How to Use USENET Effectively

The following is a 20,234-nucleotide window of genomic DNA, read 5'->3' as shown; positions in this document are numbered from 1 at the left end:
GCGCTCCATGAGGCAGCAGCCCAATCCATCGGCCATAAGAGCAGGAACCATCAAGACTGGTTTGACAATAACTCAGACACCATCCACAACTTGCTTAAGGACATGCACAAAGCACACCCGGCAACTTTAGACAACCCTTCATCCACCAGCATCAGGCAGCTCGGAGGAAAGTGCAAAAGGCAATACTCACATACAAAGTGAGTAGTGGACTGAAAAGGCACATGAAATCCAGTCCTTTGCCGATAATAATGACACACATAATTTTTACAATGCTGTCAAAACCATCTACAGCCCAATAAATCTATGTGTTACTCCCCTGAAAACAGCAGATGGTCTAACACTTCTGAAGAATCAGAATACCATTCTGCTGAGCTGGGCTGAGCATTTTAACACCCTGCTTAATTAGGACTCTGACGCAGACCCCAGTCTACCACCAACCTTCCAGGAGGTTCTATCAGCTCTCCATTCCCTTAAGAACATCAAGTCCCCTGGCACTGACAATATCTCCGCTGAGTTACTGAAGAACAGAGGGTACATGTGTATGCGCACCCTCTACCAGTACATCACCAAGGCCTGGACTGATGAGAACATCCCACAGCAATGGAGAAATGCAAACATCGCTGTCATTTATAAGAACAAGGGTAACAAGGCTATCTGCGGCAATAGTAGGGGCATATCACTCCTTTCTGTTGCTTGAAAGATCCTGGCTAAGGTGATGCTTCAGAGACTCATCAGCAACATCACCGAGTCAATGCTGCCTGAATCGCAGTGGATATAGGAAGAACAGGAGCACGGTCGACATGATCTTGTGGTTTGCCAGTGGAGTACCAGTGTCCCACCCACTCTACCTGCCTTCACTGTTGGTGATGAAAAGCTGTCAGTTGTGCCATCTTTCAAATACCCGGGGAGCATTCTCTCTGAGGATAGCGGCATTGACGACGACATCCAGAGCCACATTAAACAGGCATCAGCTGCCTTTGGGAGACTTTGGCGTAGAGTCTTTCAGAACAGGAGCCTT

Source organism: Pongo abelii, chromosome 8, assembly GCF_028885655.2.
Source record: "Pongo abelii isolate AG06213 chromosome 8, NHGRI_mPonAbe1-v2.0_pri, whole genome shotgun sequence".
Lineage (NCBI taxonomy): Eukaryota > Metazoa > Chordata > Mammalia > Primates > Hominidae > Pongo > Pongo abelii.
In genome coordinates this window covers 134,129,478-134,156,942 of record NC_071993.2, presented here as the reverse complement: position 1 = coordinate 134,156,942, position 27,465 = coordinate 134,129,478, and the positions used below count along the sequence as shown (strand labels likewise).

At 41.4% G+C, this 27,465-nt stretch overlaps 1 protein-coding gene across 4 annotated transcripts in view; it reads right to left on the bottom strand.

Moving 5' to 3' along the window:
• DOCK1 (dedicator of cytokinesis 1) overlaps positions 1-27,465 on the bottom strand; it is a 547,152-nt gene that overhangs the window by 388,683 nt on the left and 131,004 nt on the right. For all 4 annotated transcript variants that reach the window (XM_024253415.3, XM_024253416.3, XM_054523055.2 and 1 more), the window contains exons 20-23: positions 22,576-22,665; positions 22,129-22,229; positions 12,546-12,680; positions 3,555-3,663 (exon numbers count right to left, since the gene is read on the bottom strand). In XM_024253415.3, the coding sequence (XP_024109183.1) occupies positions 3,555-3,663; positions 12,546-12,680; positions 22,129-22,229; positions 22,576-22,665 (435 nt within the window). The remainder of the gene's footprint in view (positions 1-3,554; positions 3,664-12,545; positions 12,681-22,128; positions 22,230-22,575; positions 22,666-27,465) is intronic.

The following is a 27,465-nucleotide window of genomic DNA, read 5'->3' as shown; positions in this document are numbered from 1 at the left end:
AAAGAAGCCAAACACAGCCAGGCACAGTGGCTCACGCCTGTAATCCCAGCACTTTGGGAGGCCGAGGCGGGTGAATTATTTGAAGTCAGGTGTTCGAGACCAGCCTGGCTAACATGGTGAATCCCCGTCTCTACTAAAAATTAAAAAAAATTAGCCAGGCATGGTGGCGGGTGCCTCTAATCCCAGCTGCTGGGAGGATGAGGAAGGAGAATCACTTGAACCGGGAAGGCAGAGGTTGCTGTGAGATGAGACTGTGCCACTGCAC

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How to Use USENET Effectively Matt Bishop Research Institute for Advanced Computer Science Mail Stop 230-5 NASA Ames Research Center Moffett Field, CA 94035 1. Introduction USENET is a worldwide bulletin board system in which thousands of computers pass articles back and forth. Of necessi- ty, customs have sprung up enabling very diverse people and groups to communicate peaceably and effectively using USENET. These customs are for the most part written, but are scattered over several documents that can be difficult to find; in any case, even if a new user can find all the documents, he most likely will have neither the time nor the inclination to read them all. This document is intended to collect all these conven- tions into one place, thereby making it easy for new users to learn about the world of USENET. (Old-timers, too, will benefit from reading this.) You should read this document and understand it thoroughly before you even think about posting anything. If you have ques- tions, please ask your USENET administrator (who can usually be reached by sending mail to usenet) or a more knowledgeable USENET user. Believe me, you will save yourself a lot of grief. The mechanics of posting an article to USENET are explained in Mark Horton's excellent paper How to Read the Network News; if you have not read that yet, stop here and do so. A lot of what follows depends on your knowing (at least vaguely) the mechanics of posting news. Before we discuss these customs, we ought to look at the history of USENET, what it is today, and why we need these con- ventions. 2. All About USENET USENET began on a set of computers in North Carolina's Research Triangle. The programs involved (known as "netnews" then, and "A news" now) exchanged messages; it was a small, multi-computer bulletin board system. As time passed, adminis- trators of other systems began to connect their computers to this bulletin board system. The network grew. Then, at Berkeley, the How to Use USENET Effectively 1 How to Use USENET Effectively 2 news programs were rewritten (this version became known as "B news") and the format changed to conform to ARPA standards (again, this became the "B protocol for news".*) This version of news was very widely distributed, and at this point USENET began to take on its current shape. USENET is a logical network (as opposed to a physical net- work.) It is also a very amorphous network, in that there is no central administration or controlling site. There is not even an official list of members, although there is a very complete unof- ficial one. A site gets access to USENET by finding some other site already on USENET that it can connect to and exchange news articles. So long as this second site (called a neighbor of the first site) remains willing and able to pass articles to and from the first site, the first site is on USENET. A site leaves the USENET only when no one is willing or able to pass articles to, or accept articles from, it. As a result, USENET has no equivalent of a "sysop" or cen- tral authority controlling the bulletin board. What little con- trol is exercised is wielded by the person at each site who is responsible for maintaining the USENET connections (this person is called the "USENET administrator.") Because most USENET ad- ministrators are (relatively) new to USENET, and because adminis- tering USENET locally involves a great deal of work, most USENET administrators tend to follow the lead of other, more experi- enced, administrators (often known somewhat irreverently as "net gurus.") This is not an abdication of responsibility, but a means of keeping the amount of work little enough so it can be done without interfering with the local USENET administrator's job. An example of this is the list of currently active newsgroups circulated every month or so. It is not "official" - no one has that authority - but as the maintainer is doing the work that every other USENET administrator would have to do otherwise, it is accepted as a valid list. If the maintainer changes the list in a way another USENET administrator finds unacceptable, that administrator can simply ignore the list. (Incidentally, the "net gurus" became known as such because of the work they have contributed to USENET. Their experience is a valuable resource for each USENET administrator.) Because the USENET has grown so wildly, a number of problems have appeared. One of these problems is technical, and a number of the conventions this document describes spring from attempts to keep this problem under control. The technical problem arises due to the transport mechanism used by most USENET sites. Most computers on USENET do not have access to large-area networks like ARPANET. As a result the only __________ * See Standard for Interchange of USENET Messages for a description of the two formats. News Version B 2.11 October 19, 1986 How to Use USENET Effectively 3 viable transport mechanism these sites can use is a set of pro- grams collectively known as UUCP and which communicate over dial- up telephone lines. Initially, news programs generated one UUCP command per article. With the explosion of the USENET, the number of articles simply swamped many sites; phone lines would be tied up all day transmitting news, and many articles would be processed at the same time, slowing down the computers notice- ably. The solution was to batch messages. This way, many articles are sent via UUCP with one command, and the command on the re- ceiving machine would split the file into separate articles, which could then be processed individually. While this increased the size of the files being sent, it cut down on the number of UUCP commands sent, and since sending a command involves quite a bit of overhead, this decreased the duration of phone calls, and to a lesser degree the load on the computer. At some sites, such as Purdue, this was not quite enough, so a simple spooler was im- plemented to process the individual articles one at a time. This reduced the system load to a very acceptable amount. However, the problem has not gone away by any means. In one sense it has become worse; as more articles are posted to the network, phone costs and system loads averages increase, and sys- tem administrators require USENET administrators to cut back or eliminate newsgroups and to transmit news only at night (which means long propagation delays). In short, everyone who has any- thing to do with administering any USENET site is very concerned about the future of USENET, both in general and at his own site. Many of the rules you will read address this concern. The fear that USENET may collapse is not a bogeyman, but very real. We hope it will not collapse, and the rules below outline some ways to prevent problems and increase the likelihood that enough sites will remain on USENET to keep it alive. There is no cen- tral authority that can force you to follow them, but by doing so you will help keep USENET a valuable resource to the computer community. 3. Deciding to Post Before you decide to post an article, you should consider a few things. 3.1. Do not repeat postings This applies even if you did not post the information the first time around. If you know the answer to a question someone asked, first read the follow-ups, and if you have something more to contribute, mail it to the questioner; if you think it should be seen by others, ask the questioner to summarize the answers he receives in a subsequent article. One of the biggest problems on USENET is that many copies of the same answer to a simple ques- tion are posted. News Version B 2.11 October 19, 1986 How to Use USENET Effectively 4 If you want to repost something because you believe it did not get to other USENET sites due to transmission problems (this happens sometimes, but a lot less often than commonly believed), do some checking before you repost. If you have a friend at another USENET site, call him and ask if the article made it to his site. Ask your USENET administrator if he knows of any prob- lems in the USENET; there are special newsgroups to which USENET administrators subscribe in which problems are reported, or he can contact his counterparts at other sites for information. Fi- nally, if you decide you must repost it, indicate in the article subject that it is a reposting, and say why you are reposting it (if you don't, you'll undoubtedly get some very nasty mail.) Reposting announcements of products or services is flatly forbidden. Doing so may convince other sites to turn off your USENET access. When school starts, hoards of new users descend upon the USENET asking questions. Many of these questions have been asked, and answered, literally thousands of times since USENET began. The most common of these questions, and their answers, have been collected in the hope that the new users will read them and not re-post the same questions. So, if you want to ask a question, check Appendix A (Answers to Frequently Asked Ques- tions) to be sure it isn't one that has been asked and answered literally hundreds of times before you started reading the USENET. 3.2. Do not post anything when upset, angry, or intoxicated Posting an article is a lot like driving a car - you have to be in control of yourself. Postings which begin "Jane, you ig- norant slut, ..." are very definitely considered in poor taste*. Unfortunately, they are also far too common. The psychology of this is interesting. One popular belief is that since we interact with USENET via computers, we all often forget that a computer did not do the posting; a human did. A contributing factor is that you don't have to look the target of abuse in the eye when you post an abusive message; eye-to-eye contact has an amazing effect on inhibiting obnoxious behavior. As a result, discussions on the USENET often degenerate into a catfight far more readily than would a face-to-face discussion. Before you post an article, think a minute; decide whether or not you are upset, angry, or high. If you are, wait until you calm down (or come down) before deciding to post something. Then think about whether or not you really want to post it. You will be amazed what waiting a day or even a few hours can do for your perspective. __________ * Unless you are critiquing Saturday Night Live. News Version B 2.11 October 19, 1986 How to Use USENET Effectively 5 Bear in mind that shouting hasn't convinced anyone of any- thing since the days of Charlemagne, and being abusive makes peo- ple hold even more tenaciously to their ideas or opinions. Gen- tleness, courtesy, and eloquence are far more persuasive; not only do they indicate you have enough confidence in your words to allow them to speak for you, but also they indicate a respect for your audience. This in turn makes it easier for your audience to like or respect you - and people tend to be far more interested in, and receptive to, arguments advanced by those they like or respect than by writers who are abusive. Finally, remember that some discussions or situations simply cannot be resolved. Be- cause people are different, agreed-upon facts often lead to wild- ly different feelings and conclusions. These differences are what makes life so wonderful; were we all alike, the world would be a very boring place. So, don't get frantic; relax and enjoy the discussion. Who knows, you might even learn something! 3.3. Be sure your posting is appropriate to USENET Some things are inappropriate to post to USENET. Discussing whether or not some other discussion is appropriate, or if it is in the right newsgroup, is an example. Invariably, the "meta- discussion" generates so many articles that the discussion is simply overwhelmed and vanishes; but the meta-discussion lingers on for several weeks, driving most of the readers of that news- group out of their collective minds. Help preserve the sanity of your fellow USENET readers by mailing such comments to the people involved, rather than posting them. Another example of inappropriate postings is the infamous "spelling flame." Every few months someone takes another poster to task for poor spelling or grammar. Soon, everyone jumps on the bandwagon, tearing apart one another's postings for such er- rors. To put it mildly, this angers almost everyone involved for no real reason. Please remember that we all make mistakes, and there are a lot of people for whom English is a second language. So, try to keep your spelling and grammar comments to yourself - but if you find you simply cannot, mail them to the poster rather than posting them. Far more insidious are requests similar to "How can I splice into the local cable TV transmission line?" Posting to USENET is akin to publishing, so don't ask for or post instructions on how to do something illegal. And please don't quote the First Amend- ment, or the laws allowing freedom of speech in your country; while the posting programs will not stop you, the aftermath could be very unpleasant - lawsuits and court trials usually are, and the USENET would certainly collapse as sites dropped from it to protect themselves from legal liability. You wouldn't want that on your conscience, would you? Of course not. Related to this is the next rule. News Version B 2.11 October 19, 1986 How to Use USENET Effectively 6 3.4. Do not post other people's work without permission Posting something to USENET puts it in the public domain for all practical purposes. So, be careful about posting things like UNIX*-related material (specifically source code) or company do- cuments; consider licensing and nondisclosure agreements first. Some people regard the posting of "diffs" based on licensed code to be a suitable compromise, as they are only useful to those who have the base code already. Copyrighted works are a separate problem. Both United States and international law provide protection for copyrighted works; other than short extracts for purposes of criticism, you cannot copy a copyrighted work in whole or in part without per- mission of the copyright holder (who may, or may not, be the au- thor.) Without this protection, artists could not make any money and hence would have limited incentive to make the fruits of their art available at all. Posting a copyrighted work without permission is theft, even though the property stolen is not tan- gible in most cases. Hence, posting movie and book reviews, song lyrics, or anything else which is copyrighted without the permis- sion of the copyright holder, could cause you personally, your company, or the USENET itself to be held liable for damages. Please be very careful that you obey the law when posting such material! 3.5. Don't forget that opinions are those of the poster and not his employer. Every so often, someone will post a particularly disgusting article, and a number of responses will ask if all employees of the original poster's company share his (revolting) opinion, or suggest that action be taken against that company. Please remember that all opinions or statements in articles are to be attributed to the poster only, and in particular, do not neces- sarily represent the opinions of the poster's employer, the owner of the computer on which the article originated, or anyone in- volved with any aspect of USENET - and consequently the responsi- bility for any USENET message rests with the poster and with no one else. The appropriate response is not to attack the company or its other employees; let the poster know what you think of his posting via mail. If the postings continue, take advantage of the news software's presenting you with the author's name and the subject line and then asking if you want to see the article; start looking for the poster's name or the offensive subject in the articles presented to you and skip them. If you really get offended, you can unsubscribe from a newsgroup. Part of the price of freedom is allowing others to make fools of themselves. You wouldn't like to be censored, so don't advocate censorship of others. No one is forcing you to read the __________ *UNIX is a registered trademark of AT&T. News Version B 2.11 October 19, 1986 How to Use USENET Effectively 7 postings. In some countries, posting or receiving certain types of ar- ticles may be a criminal offense. As a result, certain news- groups which circulate freely within the United States may not be circulated in other nations without risking civil or criminal li- abilities. In this case, the appropriate action for sites in that country is neither to accept nor to transmit the newsgroup. No site is ever forced to accept or pass on any newsgroup. 4. Where to Post The various newsgroups and distributions have various rules associated with their use. This section will describe these rules and offer suggestions on which newsgroups to post your mes- sage. 4.1. Keep the distribution as limited as possible A basic principle of posting is to keep the distribution of your article as limited as possible. Like our modern society, USENET is suffering from both an information glut and information pollution. It is widely believed that the USENET will cease to function unless we are able to cut down the quantity of articles. One step in this direction is not to post something to places where it will be worthless. For example, if you live in Hacken- sack, New Jersey, the probability of anyone in Korea wanting to buy your 1972 Toyota is about as close to zero as you can get. So confine your posting to the New Jersey area. To do this, you can either post to a local group, or post to a net-wide group and use the distribution feature to limit how widely your article will go. When you give your posting program (usually postnews(1)) a distribution, you are (in essence) saying that machines which do not recognize that distribution should not get the article. (Think of it as a subgroup based on locality and you'll get the idea.) For example, if you are posting in the San Francisco Bay Area, and you post your article to rec.auto but give ba as the distribution, the article will not be sent beyond the San Francisco Bay Area (to which the ba distribution is lo- cal) even though you put it in a net-wide newsgroup. Had you given the distribution as ca (the California distribution), your article would have been sent to all Californian sites on USENET. Had you given the distribution as world, your article would have been sent to all sites on USENET. 4.2. Do not post the same article twice to different groups If you have an article that you want to post to more than one group, post to both at the same time. Newer versions of the news software will show an article only once regardless of how many newsgroups it appears in. But if you post it once to each different group, all versions of news software will show it once for each newsgroup. This angers a lot of people and wastes News Version B 2.11 October 19, 1986 How to Use USENET Effectively 8 everybody's time. 4.3. Do not post to moderated newsgroups. You may not post directly to certain newsgroups; you cannot post to some at all. Newer versions of the news software will inform you when either of these restrictions apply, but older versions of news software will not. If you want to have the appropriate moderator post some- thing, mail it to the moderator. (If you do not know the ad- dress, ask your USENET administrator. In some cases, the software will automatically mail, rather than post, your article to the moderator.) 4.4. Ask someone if you can't figure out where to post your ar- ticle If you cannot figure out where to post something, look in news.announce.newusers for the list of active newsgroups. (This is posted biweekly. If you can't find it, look at the list in How to Read the Network News; but be aware that list is undoubt- edly out of date already.) If your article does not seem to fit in any of the listed groups, post it to misc.misc or don't post it. If you still are not sure which newsgroup to post your arti- cle to, ask an old-timer. If your site doesn't have any old- timers (or none of the old-timers will admit to being old- timers), contact any of the following people: Gene Spafford ([email protected], [email protected]) Mark Horton ([email protected]) Rick Adams ([email protected], [email protected]) Chuq Von Rospach ([email protected]) Matt Bishop ([email protected], [email protected]) We will be happy to help you. But, please, do not post the arti- cle to the net before you ask us! 4.5. Be sure there is a consensus before creating a new news- group Creating a new newsgroup is, in general, a very bad idea. Currently, there are so many articles being posted that the USENET is in danger of collapse as site after site decides to cease to accept and retransmit certain newsgroups. Moreover, there is no established procedure for deleting a newsgroup, so once created, newsgroups tend to stay around. They also tend to encourage people to think up new newsgroups, and the cycle re- peats. Try to avoid thinking up new newsgroups. If, however, you believe a new group should be created, be sure you have a consensus that the group is needed (either a News Version B 2.11 October 19, 1986 How to Use USENET Effectively 9 mailing list has enough traffic and readers to justify turning it into a newsgroup, or a discussion in a current newsgroup becomes so large for a period of time long enough to warrant splitting it into a newsgroup.) Then post an article to news.group as well as any other groups related to your proposed new group, and discuss the topics you are proposing be covered in your new group, what it should be called, whether it is really needed, and so forth. Try to resolve all objections, and take into account all sugges- tions and comments; finally, have everyone mail you a "yes" or "no" vote on whether the group should be created. Try to get at least 40 or 50 "yes" votes before creating the group; if you want to be safe, get around 100. 4.6. Watch out for newsgroups which have special rules about posting Some newsgroups have special rules. This section summarizes them. rec.arts.books Do not post anything revealing a plot or a plot twist without putting the word "spoiler" somewhere in the "Subject" field. This will let those who do not wish to have a surprise spoiled skip the article. rec.humor If you want to post an offensive joke (this includes racial, religious, sexual, and sca- tological humor, among other kinds) rotate it. (If you do not know what this means, look in the section Writing Your Posting.) rec.arts.movies Do not post anything revealing a plot or a plot twist without putting the word "spoiler" in the "Subject" field. This will let those who do not wish to have a surprise spoiled skip the article. news.group Discussions about whether or not to create new groups, and what to name them, go here. Please mail your votes to the proposer; don't post them. comp.sources Source code postings go here. Discussions are not allowed. Do not post bug fixes here. comp.sources.bugs Bug reports and bug fixes to sources posted in comp.sources go here. comp.sources.wanted Requests for sources go here. misc.test Use the smallest distribution possible. In the body of the message, say what you are testing. News Version B 2.11 October 19, 1986 How to Use USENET Effectively 10 misc.wanted Requests for things other than source code go here. Please use the smallest distribution possible. Post offers here, too. 5. Writing the Article Here are some suggestions to help you communicate effective- ly with others on the USENET. Perhaps the best advice is not to be afraid to consult a book on writing style; two of the best are How to Write for the World of Work by Cunningham and Pearsall, and Elements of Style by Strunk and White. 5.1. Write for your audience USENET is an international network, and any article you post will be very widely read. Even more importantly, your future em- ployers may be among the readers! So, try to make a good impres- sion. A basic principle of all writing is to write at your readers' reading level. It is better to go below than above. Aiming where "their heads ought to be" may be fine if you are a college professor (and a lot of us would dispute even that), but it is guaranteed to cause people to ignore your article. Studies have shown that the average American reads at the fifth grade level and the average professional reads at the twelfth grade level. 5.2. Be clear and concise Remember that you are writing for a very busy audience; your readers will not puzzle over your article. So be very clear and very concise. Be precise as well; choose the least ambiguous word you can, taking into account the context in which you are using the word. Split your posting into sections and paragraphs as appropriate. Use a descriptive title in the "Subject" field, and be sure that the title is related to the body of the article. If the title is not related, feel free to change it to a title that is. 5.3. Proofread your article This is a matter of courtesy; since you want others to read your article, the least you can do is check that it says what you mean in a clear, concise manner. Check for typographical errors, silly grammar errors, and misspellings; if you have a spelling checking program, use it. Also be sure the article is easy to read. Use white space - blanks, tabs, and newlines - and both upper and lower case letters. Do not omit the definite and inde- finite articles, either; not only do "a", "an", and "the" make a posting much easier to read, their omission can make a posting ambiguous. News Version B 2.11 October 19, 1986 How to Use USENET Effectively 11 5.4. Be extra careful with announcements of products or services When writing a product or service announcement, bear in mind that others will be paying most of the telephone bills. So, if you are announcing several things, combine all the announcements into one article. Mark the posting as a product or service an- nouncement in the title in the "Subject" field. Advertising hy- perbole is not appropriate here; remember that your audience is to a large degree technically literate, and your product will stand or fall on its technical merits. Be aware that posting ob- noxious or inappropriate advertisements is very serious and if you do it, you may find your neighbors yanking your USENET ac- cess. 5.5. Indicate sarcasm and humor Remember that people cannot see you when they read your posting; hence, all the subtle nuances of body and facial motion are hidden. It can be quite difficult to tell when you are being sarcastic or humorous. To deal with this problem, the USENET readers and posters have developed a special sign. Mark passages you intend to be taken as humorous with the "smiley face", while looks like this: ":-)". (Think of a head facing you lying on its right side and look again if you don't understand why that symbol was chosen.) As for sarcasm, there is no universal symbol for that (unless the sarcasm is meant humorously, in which case use the smiley face again.) But mark your passage so everyone will realize you are being sarcastic. 5.6. Mark postings which spoil surprises High on the list of obnoxious messages are those that spoil the plot of a book or movie by giving away an unexpected detail. If you post such an article, please put the word "spoiler" in the "Subject" field of your posting, so people who do not wish to have a surprise ruined can skip the article. 5.7. Rotate offensive postings If you feel you must post a message that may offend people, you can take steps to be sure the message will only be read by those who explicitly ask for it to be shown to them. The USENET convention is to encrypt these messages by shifting each letter 13 characters, so that (for example) "a" becomes "n". (In more precise terms, this is a Caesar cipher of shift 13; on the USENET, it is called rot13.) When you do this, put the word "rot13" in the "Subject" field. The news reader you are using almost certainly has a command to encrypt and decrypt such mes- sages; if not, use the UNIX command tr a-zA-Z n-za-mN-ZA-M News Version B 2.11 October 19, 1986 How to Use USENET Effectively 12 5.8. The shorter your signature, the better Keep signatures concise; 2 or 3 lines are usually plenty. Include your name and addresses on any major networks (such as ARPANET, BITNET, or CSNET). This helps people contact you quick- ly and easily, usually more so than by following the return path of the article. Do not include pictures, graphics or clever quo- tations that make the signature longer; this is not the appropri- ate place for them, and many sites resent paying the phone bills for such signatures. 6. Conclusion and Summary Here is a list of the rules given above: => Deciding to post + Do not repeat postings + Do not post anything when upset, angry, or intoxicat- ed + Be sure your posting is appropriate to USENET + Do not post other people's work without permission + Don't forget that opinions are those of the poster and not his company => Where to Post + Keep the distribution as limited as possible + Do not post the same article twice to different groups + Do not post to news.announce newsgroups + Ask someone if you can't figure out where to post your article + Be sure there is a consensus before creating a new newsgroup + Watch out for newsgroups which have special rules about posting => Writing the Article + Write for your audience + Be clear and concise News Version B 2.11 October 19, 1986 How to Use USENET Effectively 13 + Proofread your article + Be extra careful with announcements of products or services + Indicate sarcasm and humor + Mark postings which spoil surprises + Rotate offensive postings + The shorter your signature, the better The USENET can be a great place for us all. Sadly, not enough people are following the customs that have been esta- blished to keep the USENET civilized. This document was written to educate all users of the USENET on their responsibilities. Let's clean up the USENET, and turn it into a friendly, helpful community again! Acknowledgements: The writing of this document was inspired by Chuq von Rospach's posting on USENET etiquette, and it draws on previous work by Mark Horton, A. Jeff Offutt, Gene Spafford, and Chuq von Rospach. News Version B 2.11 October 19, 1986 How to Use USENET Effectively 14 Appendix A. Answers to Frequently Asked Questions originally from Jerry Schwarz ([email protected]) modified by Gene Spafford ([email protected]) modified by Matt Bishop ([email protected]) This document discusses some items that occur repeatedly on USENET. They frequently are submitted by new users, and result in many follow-ups, sometimes swamping groups for weeks. The purpose of this note is to head off these annoying events by answering some questions and warning about the inevitable conse- quence of asking others. If you don't like my answers, let me know and I may include revisions in future versions of this note. 1. What does UNIX stand for? It is not an acronym, but is a pun on "MULTICS." MULTICS is a large operating system that was being developed shortly be- fore UNIX was created. 2. What is the derivation of "foo" as a filler word? The favorite story is that it comes from "fubar" which is an acronym for "fouled up beyond all recognition," which is sup- posed to be a military term. (Various forms of this exist, "fouled" usually being replaced by a stronger word.) "Foo" and "Bar" have the same derivation. 3. Is a machine at "foo" on the net? These questions belong in news.config if anywhere, but in fact your best bet is usually to phone somebody at "foo" to find out. If you don't know anybody at "foo" you can always try calling and asking for the "computer center." Also, see the newsgroup mod.map, where maps of USENET and the UUCP net- work are posted regularly. 4. What does "rc" at the end of files like .newsrc mean? According to Dennis Ritchie, "The name rc comes from RUNCOM, which was the rough equivalent on the MIT CTSS system of what UNIX calls shell scripts. Of course, RUNCOM derives from run commands." 5. What do "- (nf)" and "Orphaned Response" in an item's title mean? It means that the item was created by "notefiles," an alter- native news handling interface that many people prefer. If you want to find out more you can read the Notesfile System Reference Manual" or contact uiucdcs!essick. News Version B 2.11 October 19, 1986 How to Use USENET Effectively 15 6. What does ":-)" mean? This is the net convention for a "smiley face." It means that something is being said in jest. If it doesn't look like a smiley face to you, flop your head over to the left and look again. 7. How do I decrypt jokes in rec.humor? The standard cipher used in rec.humor in called "rot13." Each letter is replaced by the letter 13 further along in the al- phabet (cycling around at the end). Most systems have a built in command to decrypt such articles; readnews(1) and vnews(1) have the D command, rn(1) (another popular public- domain full screen news reader) has the X or <CONTROL-X> com- mands, notes(1) has % or R. If your system doesn't have a program to encrypt and decrypt these, you can quickly create a shell script using tr(1): tr A-Za-z N-ZA-Mn-za-m On some versions of UNIX, the tr command should be written as: tr "[a-m][n-z][A-M][N-Z]" "[n-z][a-m][N-Z][A-M]" 8. soc.net-people: Is John Doe out there anywhere? I suspect that these items are people looking for freshman roommates that they haven't seen in ten years. If you have some idea where the person is you are usually better off cal- ling the organization. For example, if you call any Bell Labs location and request John Doe's number. They can give it to you even if he works at a different location. 9. sci.math: Proofs that 1 = 0. Almost everyone has seen one or more of these in high school. They are almost always based on either division by 0 or tak- ing the square root of a negative number. 10. rec.games: Where can I get the source for empire(6) or ro- gue(6)? You can't. The authors of these games, as is their right, have chosen not to make the sources available. 11. comp.unix.wizards: How do I remove files with non-ASCII characters in their names? You can try to find a pattern that uniquely identifies the file. This sometimes fails because a peculiarity of some shells is that they strip off the high-order bit of charac- ters in command lines. Next, you can try an "rm -i", or "rm News Version B 2.11 October 19, 1986 How to Use USENET Effectively 16 -r" (see rm(1).) Finally, you can mess around with i-node numbers and find(1). 12. comp.unix.wizards: There is a bug in the way UNIX handles protection for programs that run setuid. There are indeed problems with the treatment of protection in setuid programs. When this is brought up, suggestions for changes range from implementing a full capability list ar- rangement to new kernel calls for allowing more control over when the effective id is used and when the real id is used to control accesses. Sooner or later you can expect this to be improved. For now you just have to live with it. 13. soc.women: What do you think about abortion? Although abortion might appear to be an appropriate topic for soc.women, more heat than light is generated when it is brought up. Since the newsgroup talk.abortion has been created, all abortion-related discussion should take place there. 14. soc.singles: What do "MOTOS," "MOTSS,", "MOTAS", and "SO" stand for? Member of the opposite sex, member of the same sex, member of the appropriate sex, and significant other, respectively. 15. How do I use the "Distribution" feature? When postnews(1) prompts you for a distribution, it's asking how widely distributed you want your article. The set of possible replies is different, depending on where you are, but at Bell Labs in Murray Hill, New Jersey, possibilities include: local local to this machine mh Bell Labs, Murray Hill Branch nj all sites in New Jersey btl All Bell Labs machines att All AT&T machines usa Everywhere in the USA na Everywhere in North America world Everywhere on USENET in the world If you hit <RETURN>, you'll get the default, which is the first part of the newsgroup name. This default is often not appropriate - please take a moment to think about how far away people are likely to be interested in what you have to say. Used car ads, housing wanted ads, and things for sale other than specialized equipment like computers certainly shouldn't be distributed to Europe and Korea, or even to the next state. News Version B 2.11 October 19, 1986 How to Use USENET Effectively 17 The newsgroup misc.forsale exists for postings of sale an- nouncements. Its distribution is limited to North America; posters should restrict this distribution even further, if possible and appropriate. 16. Why do some people put funny lines ("bug killers") at the be- ginning of their articles? Some earlier versions of news had a bug which would drop the first 512 or 1024 bytes of text of certain articles. The bug was triggered whenever the article started with white space (a blank or a tab). A fix many people adopted was to begin their articles with a line containing a character other than white space. This gradually evolved into the habit of in- cluding amusing first lines. The original bug has since been fixed in newer version of news, and sites running older versions of news have applied a patch to prevent articles from losing text. The "bug-killer" lines are therefore probably no longer needed, but they linger on. 17. What is the address or phone number of the "foo" company? Try the white and yellow pages of your phone directory, first; a sales representative will surely know, and if you're a potential customer they will be who you're looking for. Phone books for other cities are usually available in li- braries of any size. Whoever buys or recommends things for your company will probably have some buyer's guides or na- tional company directories. Call or visit the reference desk of your library; they have several company and organization directories and many will answer questions like this over the phone. Remember if you only know the city where the company is, you can telephone to find out their full address or a dealer. The network is not a free resource, although it may look like that to some people. It is far better to spend a few minutes of your own time researching an answer rather than broadcast your laziness and/or ineptness to the net.